Defendant Moriarty used the word “f*&%” during the mediation… Defendant Moriarty discussed plaintiff Ireland’s female undergarments and referred to the same as “panties” during the mediation… Defendant Moriarty discussed plaintiff Ireland’s sex life during the mediation.
According to Kathy Ireland, none of this was relevant to the mediation. But Moriarty thought it was important. And exciting:
Defendant Moriarty appeared to be masturbating during the mediation.
It all sounds pretty crazy, right? But Ireland’s ex-husband is actually backing her up on this.
A Charles County judge is under investigation for allegedly letting the air out of the tire of a car belonging to a woman who works as a part-time cleaning worker at the courthouse, according to the car owner and sources familiar with the incident.
Two county sheriff’s jail officers said they saw Circuit Court Judge Robert C. Nalley letting the air out of the back right tire of a 2004 Toyota Corolla parked just outside the La Plata courthouse about 3:45 p.m. Monday, according to the two sources.
Apparently, the woman had taken Nalley’s spot:
Jean Washington, the owner of the Toyota, said in an interview that she had just entered the courthouse for her work shift when a sheriff’s deputy alerted her, “Jean, you need to move your car. Judge Nalley’s going to let the air out of it.”
Washington, 51, said she rushed out and moved her car to a different parking lot, farther from the courthouse. When she pulled into another parking spot, another sheriff’s deputy told her that her rear passenger tire was flat, Washington said.
Judge Nalley, we kind of love you. That’s what you get for taking a judge’s parking spot, cleaner lady!
Unfortunately, Nalley may not be entitled to his parking spot righteousness.
Jeffrey L. Marcuzzo is a Nebraska county judge with a temper. Leigh Jones at the National Law Journal reports that Marcuzzo’s corn got husked when a prosecutor rescheduled a matter before him back in October 2007. Marcuzzo called and left a vulgar message on the prosecutor’s voicemail:
“I did not appreciate that one f**king bit. And if I find out you ever did that again to me or any other members of the county court bench, I’ll shove it up your a** so f**king far it will make your throat hurt.”
The Supreme Court of Nebraska has disciplined the judge for violating judicial disciplinary rules and sentenced him to a 120-day suspension without pay.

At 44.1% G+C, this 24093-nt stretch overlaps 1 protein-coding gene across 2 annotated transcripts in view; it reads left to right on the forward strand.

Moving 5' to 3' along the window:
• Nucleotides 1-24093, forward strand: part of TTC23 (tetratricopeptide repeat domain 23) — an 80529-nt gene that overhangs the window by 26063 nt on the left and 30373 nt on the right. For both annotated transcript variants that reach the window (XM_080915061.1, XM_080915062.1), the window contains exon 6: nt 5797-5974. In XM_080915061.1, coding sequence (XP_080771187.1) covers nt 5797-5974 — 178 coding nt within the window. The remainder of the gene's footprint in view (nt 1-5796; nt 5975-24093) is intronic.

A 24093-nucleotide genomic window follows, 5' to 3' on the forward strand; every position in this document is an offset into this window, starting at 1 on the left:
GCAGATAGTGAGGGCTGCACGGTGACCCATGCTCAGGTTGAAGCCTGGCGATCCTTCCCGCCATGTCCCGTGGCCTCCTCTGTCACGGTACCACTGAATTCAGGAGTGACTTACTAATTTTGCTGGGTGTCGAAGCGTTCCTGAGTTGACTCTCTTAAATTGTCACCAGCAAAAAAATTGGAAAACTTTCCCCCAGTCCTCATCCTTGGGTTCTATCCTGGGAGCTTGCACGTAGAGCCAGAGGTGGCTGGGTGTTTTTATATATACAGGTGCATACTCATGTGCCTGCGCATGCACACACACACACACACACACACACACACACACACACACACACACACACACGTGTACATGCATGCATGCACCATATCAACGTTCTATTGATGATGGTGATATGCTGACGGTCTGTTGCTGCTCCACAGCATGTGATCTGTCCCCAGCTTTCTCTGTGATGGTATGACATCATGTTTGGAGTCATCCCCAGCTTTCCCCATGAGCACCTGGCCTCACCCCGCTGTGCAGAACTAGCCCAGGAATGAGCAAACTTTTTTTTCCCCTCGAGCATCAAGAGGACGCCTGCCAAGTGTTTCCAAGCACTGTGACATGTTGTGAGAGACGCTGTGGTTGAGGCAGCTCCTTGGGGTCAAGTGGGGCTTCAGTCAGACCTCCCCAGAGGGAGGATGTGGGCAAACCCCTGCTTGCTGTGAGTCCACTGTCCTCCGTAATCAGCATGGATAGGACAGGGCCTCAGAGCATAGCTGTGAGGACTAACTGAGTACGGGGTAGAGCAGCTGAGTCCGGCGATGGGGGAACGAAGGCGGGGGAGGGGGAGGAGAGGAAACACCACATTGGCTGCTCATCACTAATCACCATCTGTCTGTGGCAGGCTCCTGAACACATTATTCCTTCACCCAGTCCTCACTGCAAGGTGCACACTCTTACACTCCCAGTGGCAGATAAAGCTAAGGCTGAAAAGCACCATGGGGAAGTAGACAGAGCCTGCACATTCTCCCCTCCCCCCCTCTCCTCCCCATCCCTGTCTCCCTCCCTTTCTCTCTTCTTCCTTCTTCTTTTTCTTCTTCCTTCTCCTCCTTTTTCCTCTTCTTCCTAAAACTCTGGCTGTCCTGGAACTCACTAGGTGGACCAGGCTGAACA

We were curious: How did the prosecutor react to the profane message?
Illinois Governor Pat Quinn, the guy who replaced Rod Blagojevich, wants to institute public financing for judicial elections. He’s set up a commission and everything!
The latest proposal floating around the Illinois statehouse would require lawyers to foot the bill on behalf of campaigning judges. A tipster reports:
[Pat Quinn] has proposed public financing of judicial elections beginning in 2010. Of course, Illinois, like many big states, is deeply in dept, so the governor plans to pay for this “reform” by taxing each lawyer $50, as an extra charge on his or her annual bar registration fee. Needless to say, many lawyers see this as bad policy and a terrible precedent. Why should a government, which has no money, pay for the cost of judicial campaigns, or transfer the cost to lawyers?
I’m surprised the government hasn’t put more “sin taxes” on the legal profession already. Should lawyers have to pay for a judge’s campaign? Probably not. Are you going to get the general public to rally to the defense of lawyers? Certainly not.
But it’s not too late to act. More details about the plan after the jump.
It was a reported shoving match between Judge Carlos Cortez of the 44th Civil District Court and Judge Eric V. Moyé of the 14th Civil District Court. The fight occurred in Cortez’s chambers in front of a witness — a Dallas County sheriff’s deputy, according to Roger Mandel, who is Cortez’s attorney.
“Judge Cortez was physically assaulted by Judge Moye in Judge Cortez’s chambers,” Mandel said. “Judge Moye’s conduct is being investigated by the Sheriff’s Department.”